Two British albums make the cut. Cate Le Bon returned with Crab Day, and I had the pleasure of seeing her live earlier in the year in Manchester. The album is a heady mix of Magic Band jerkiness, Kate Bush meets Nico wonderment and gloriously skew-whiff melodies, and I’ve had it on heavy rotation for months. The second British pick is The Future Of The Left’s latest, The Peace & Truce of Future of the Left. Lead Leftie, Andrew Falkous remains not only one of my favourite current lyricists but one of the best of the past 15 years. A sardonic wit underpinned by a chugging post hardcore malevolence, his band’s latest album, might not quite reach the dizzying heights of a couple of it’s predecessors, but it’s a fascinating and humorous growl of a record nonetheless.
As far as rock music goes the real stand out album this year was King Gizzard & The Lizard Wizard’s psych-rock chug-a-thon, Nonagon Infinity. I’ve loved their last three albums (particularly last year’s Paper Mâché Dream Balloon), but Nonagon Infinity just turns the amps up to 11 from the off and stays there.
2016 been a good year for hip hop too. Albums by Kool Keith, De La Soul, Pusha T, Kendrick Lamar, Anderson Paak, DJ Shadow, Open Mike Eagle, clipping. and London’s very own, Skepta, were all whiskers away from my top ten. Three albums did make it onto the shortlist though.
Firstly, Danny Brown’s Atrocity Exhibition – an album that widens his sound palette further, pulling in everything from trap to free jazz, and from grime to dubstep – all of it smothered in Brown’s nasty rasp and hyperactive flow.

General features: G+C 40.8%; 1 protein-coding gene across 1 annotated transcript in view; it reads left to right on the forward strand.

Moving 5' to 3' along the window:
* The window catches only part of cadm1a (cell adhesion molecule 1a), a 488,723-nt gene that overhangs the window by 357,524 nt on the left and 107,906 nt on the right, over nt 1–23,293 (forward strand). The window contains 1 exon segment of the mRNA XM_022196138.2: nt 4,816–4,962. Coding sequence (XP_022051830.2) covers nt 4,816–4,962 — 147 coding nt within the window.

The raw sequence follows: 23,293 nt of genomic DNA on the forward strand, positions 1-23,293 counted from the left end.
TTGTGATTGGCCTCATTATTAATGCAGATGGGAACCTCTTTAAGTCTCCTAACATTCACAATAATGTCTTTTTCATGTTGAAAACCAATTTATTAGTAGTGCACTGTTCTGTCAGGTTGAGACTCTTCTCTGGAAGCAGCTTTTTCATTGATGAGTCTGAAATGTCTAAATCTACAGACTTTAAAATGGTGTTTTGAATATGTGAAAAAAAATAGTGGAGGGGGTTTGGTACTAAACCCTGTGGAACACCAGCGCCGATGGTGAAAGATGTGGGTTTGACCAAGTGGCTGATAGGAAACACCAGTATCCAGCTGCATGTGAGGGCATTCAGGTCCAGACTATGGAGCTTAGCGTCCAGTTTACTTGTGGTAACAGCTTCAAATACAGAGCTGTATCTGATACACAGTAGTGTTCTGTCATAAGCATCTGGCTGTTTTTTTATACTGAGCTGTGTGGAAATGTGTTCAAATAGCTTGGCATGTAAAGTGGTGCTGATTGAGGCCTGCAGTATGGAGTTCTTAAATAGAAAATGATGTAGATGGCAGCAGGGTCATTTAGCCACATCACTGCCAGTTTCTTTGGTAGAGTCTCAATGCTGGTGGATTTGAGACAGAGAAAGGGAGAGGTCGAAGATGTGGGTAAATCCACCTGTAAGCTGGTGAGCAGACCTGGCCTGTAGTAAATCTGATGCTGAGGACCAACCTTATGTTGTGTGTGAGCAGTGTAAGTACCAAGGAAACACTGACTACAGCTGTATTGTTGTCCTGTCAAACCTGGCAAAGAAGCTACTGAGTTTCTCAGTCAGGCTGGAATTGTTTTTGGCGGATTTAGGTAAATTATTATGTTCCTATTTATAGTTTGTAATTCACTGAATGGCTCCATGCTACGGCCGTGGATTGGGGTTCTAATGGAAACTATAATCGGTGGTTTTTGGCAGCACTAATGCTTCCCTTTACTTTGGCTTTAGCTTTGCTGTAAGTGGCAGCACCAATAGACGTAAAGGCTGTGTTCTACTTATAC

My next pick is the latest album from one of my favourite rappers of the past fifteen years, Aesop Rock. The Impossible Kid is probably Aesop’s most accessible album to date without losing any of the verbal dexterity and poetic wordplay that have graced his previous albums. This time though there’s less abstract thought and surrealism and something all together more autobiographical.
My final hip hop choice is A Tribe Called Quest’s glorious return, We Got it From Here… Thank You 4 Your Service. With the untimely death of founding member, Phife Dawg, the album was always going to come with a lump in the throat and a tear in the eye, but what gets you is the overwhelming joy of it all from start to finish. The people making this album clearly loved being involved, everyone just bounces and buzzes off each other and it acts as a mighty epitaph to Phife.
Penultimately, one album I’ve only really found and got into over the past month is Nicolas Jaar’s, Sirens. It’s a fairly sprawling affair but after a few listens it becomes a wide-eyed and cinematic landscape of an album. Cherry picking all kinds of influences it’s held together with a kind of electro-jazz wizardry. It thrills both the beard stroker and foot tapper in me simultaneously. Given a few more months of frequent listens and it might even have grabbed Slacker Shack’s coveted (pfft) top spot!
So, onto the winner – Bon Iver’s 22, A Million – Slacker Shack’s album of the 2016. It was a far odder album than I expected. Something more experimental and abstract than I’d envisaged and in many ways it’s a beautiful album of opposites and gentle curveballs. Justin Vernon’s lyric’s are oblique and obtuse but there are pockets of tender, personal snapshots and warmth. Vernon even manages to make his heavily processed vocals sound touching and soulful like an alien Neil Young. Some reviewers have compared it in spirit to Radiohead’s Kid A and I can see the comparisons. Both have an electronic, experimental and alien approach but both have a real soulfulness and soft underbelly too. At times I’ve listened to 22, A Million on repeat, getting gently hypnotised by it all and lost in all the strange glitches and gurgles. I love it.
Bon Iver – 22, A Million
Nicolas Jaar – Sirens
A Tribe Called Quest – We Got it From Here… Thank You 4 Your service
Aesop Rock – The Impossible Kid
Morgan Delt – Phase Zero
King Gizzard & The Lizard Wizard – Nonagon Infinity
Cate Le Bon – Crab Day
Future Of The Left – The Peace & Truce of Future of the Left
Danny Brown – Atrocity Exhibition
D.D Dumbo – Utopia Defeated